Just concluded the other day, this synod was the ‘Synod of Already’, and not the ‘Synod of Not Yet’, a ‘not yet’ that in the life of the spirit is always essential, but especially when one world is ending and we do not yet see another.
by Luigino Bruni
published in Il Messaggero di Sant'Antonio on 09/11/2023
The current Synod is one of the most beautiful novelties of Francis' pontificate, the fruit of his ability to grasp the signs of the times. The way it has been prepared and the way it is unfolding is clearly a blessing for the Church (and not only the Catholic Church). There is reason to rejoice, and from many points of view. Not least because of the new presence of lay people and women that makes this church assembly a truly historical event. Let me just make two small comments to this beautiful page that is being written. They concern the nature and skills of the delegates. Indeed, if one scrolls through the list of participants, along with the satisfaction felt over the rich composition and charismatic biodiversity, one is also struck by the absence of certain components. It is always easy to look at a reality and search for what is missing, because there is no human reality in which something is not missing. So this exercise of mine must be taken as such, with all its limitations.
The Church, and not only the Catholic Church, is in the midst of a great process of change, one of the greatest and most radical changes in its history, which can be compared to that which followed the collapse of the Roman Empire (5th century), that is, the Church in the time of Augustine and Benedict, when a secular world was collapsing without another one having been born. Today, a world - Christianitas - is going down, and there is no other world for the churches in sight. We are in for a long Holy Saturday. The Second Vatican Council was an extraordinary event, but, as Dossetti said, one problem with that providential assembly was to conceive itself still within the era of Christianitas, that is, not to understand collectively that a long history was coming to an end, even though the churches were still full. Those full churches were a ‘curse of abundance’, because that sense of richness prevented the Council Fathers from grasping the emptiness that was smouldering under the ashes.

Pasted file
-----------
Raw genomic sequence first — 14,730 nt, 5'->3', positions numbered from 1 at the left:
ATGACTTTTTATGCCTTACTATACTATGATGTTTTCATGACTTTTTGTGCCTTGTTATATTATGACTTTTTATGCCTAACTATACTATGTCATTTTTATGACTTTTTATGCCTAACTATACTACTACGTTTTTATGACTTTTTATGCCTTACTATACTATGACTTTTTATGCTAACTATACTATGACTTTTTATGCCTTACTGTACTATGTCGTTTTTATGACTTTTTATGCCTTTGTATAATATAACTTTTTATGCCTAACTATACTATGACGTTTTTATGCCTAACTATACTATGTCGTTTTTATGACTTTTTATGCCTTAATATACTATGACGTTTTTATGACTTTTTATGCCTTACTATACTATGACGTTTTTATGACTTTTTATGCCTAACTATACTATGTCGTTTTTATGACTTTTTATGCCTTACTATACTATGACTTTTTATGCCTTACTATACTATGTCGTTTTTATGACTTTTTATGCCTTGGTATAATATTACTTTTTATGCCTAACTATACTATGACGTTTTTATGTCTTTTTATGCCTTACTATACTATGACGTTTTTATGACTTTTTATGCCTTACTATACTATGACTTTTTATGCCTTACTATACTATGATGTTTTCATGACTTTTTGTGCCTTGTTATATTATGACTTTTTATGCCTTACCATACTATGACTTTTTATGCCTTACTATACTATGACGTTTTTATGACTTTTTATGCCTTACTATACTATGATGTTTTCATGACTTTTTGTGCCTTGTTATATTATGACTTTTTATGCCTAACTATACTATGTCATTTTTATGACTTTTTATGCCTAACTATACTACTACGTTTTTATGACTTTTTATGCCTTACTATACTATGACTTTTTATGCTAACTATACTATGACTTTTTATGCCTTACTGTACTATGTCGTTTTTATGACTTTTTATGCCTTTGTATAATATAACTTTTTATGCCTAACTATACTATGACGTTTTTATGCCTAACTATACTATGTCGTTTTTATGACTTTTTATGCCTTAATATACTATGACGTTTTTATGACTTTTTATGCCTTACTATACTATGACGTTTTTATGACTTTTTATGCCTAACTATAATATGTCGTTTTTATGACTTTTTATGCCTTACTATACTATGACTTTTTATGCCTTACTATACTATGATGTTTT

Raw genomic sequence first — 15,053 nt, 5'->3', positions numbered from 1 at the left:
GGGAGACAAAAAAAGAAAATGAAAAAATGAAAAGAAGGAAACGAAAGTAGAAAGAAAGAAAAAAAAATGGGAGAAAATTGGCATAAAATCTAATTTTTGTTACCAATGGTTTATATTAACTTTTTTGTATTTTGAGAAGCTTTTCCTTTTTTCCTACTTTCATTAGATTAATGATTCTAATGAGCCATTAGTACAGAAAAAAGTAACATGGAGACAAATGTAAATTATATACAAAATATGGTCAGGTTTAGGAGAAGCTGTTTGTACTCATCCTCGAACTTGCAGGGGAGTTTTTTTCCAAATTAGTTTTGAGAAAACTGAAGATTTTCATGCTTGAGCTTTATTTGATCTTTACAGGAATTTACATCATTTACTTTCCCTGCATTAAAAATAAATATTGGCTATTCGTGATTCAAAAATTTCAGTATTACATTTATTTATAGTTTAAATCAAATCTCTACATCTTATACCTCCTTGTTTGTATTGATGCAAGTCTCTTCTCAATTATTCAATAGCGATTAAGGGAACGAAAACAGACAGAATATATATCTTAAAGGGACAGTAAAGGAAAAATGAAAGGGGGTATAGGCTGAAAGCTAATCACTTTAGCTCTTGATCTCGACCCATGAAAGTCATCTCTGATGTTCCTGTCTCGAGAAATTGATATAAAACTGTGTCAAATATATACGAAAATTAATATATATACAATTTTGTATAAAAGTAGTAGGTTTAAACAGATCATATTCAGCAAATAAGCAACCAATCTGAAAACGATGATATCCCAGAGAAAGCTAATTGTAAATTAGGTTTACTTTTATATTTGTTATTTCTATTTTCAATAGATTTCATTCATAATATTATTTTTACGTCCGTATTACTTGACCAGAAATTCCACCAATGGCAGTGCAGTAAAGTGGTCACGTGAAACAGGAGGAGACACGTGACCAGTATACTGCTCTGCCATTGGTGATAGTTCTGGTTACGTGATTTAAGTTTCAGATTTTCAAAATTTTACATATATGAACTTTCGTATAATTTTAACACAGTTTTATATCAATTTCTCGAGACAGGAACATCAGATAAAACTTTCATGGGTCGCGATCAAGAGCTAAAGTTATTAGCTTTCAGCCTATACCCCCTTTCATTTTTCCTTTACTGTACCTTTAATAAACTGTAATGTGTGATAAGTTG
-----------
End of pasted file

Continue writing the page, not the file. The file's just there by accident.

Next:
With the onset of the 21st century, we can no longer think of the Church, faith and religion as we did in the 20th century. The Church, in some countries, still has a vitality of its own and the churches are not completely empty, but we must be very careful that this ‘half-empty’ (and not totally empty) state does not play the role that the full churches did during the Council years. And to understand the signs of the times in a world with almost emptied temples, it is not enough to have theologians, bishops, nuns, priests, consecrated persons, who are the majority of delegates. We need entrepreneurs, blue collar workers, teachers, social workers, scientists, artists, poets: those who are living this massive dark night of Christian life from a perspective ‘outside’ the institutional Church. These characters are the main sentinels of the dawn that may come. And there is a particular need for real young people, under 30, who are, it seems to me, the other great absentees from the Synod. Because in every great expectation, there hides the expectation of a child, of the new inhabitant of the world that is being born. From Samuel to Jeremiah, the biblical prophets were all young when they began their vocation.
What is taking place is the ‘Synod of Already’, the assembly that photographs the Church today; it is not the ‘Synod of Not Yet’, a not yet that in the life of the spirit is always essential, but especially when one world is ending and we do not yet see another. When there is a need for the eyes of the sentinel, of those who stand on the walls and speak of what is outside to those who are inside, and of what is inside to those outside. The women and men of the threshold. It is on the threshold, on the border places that a resurrection is already taking place.
Credits foto: © Giuliano Dinon / Archivio MSA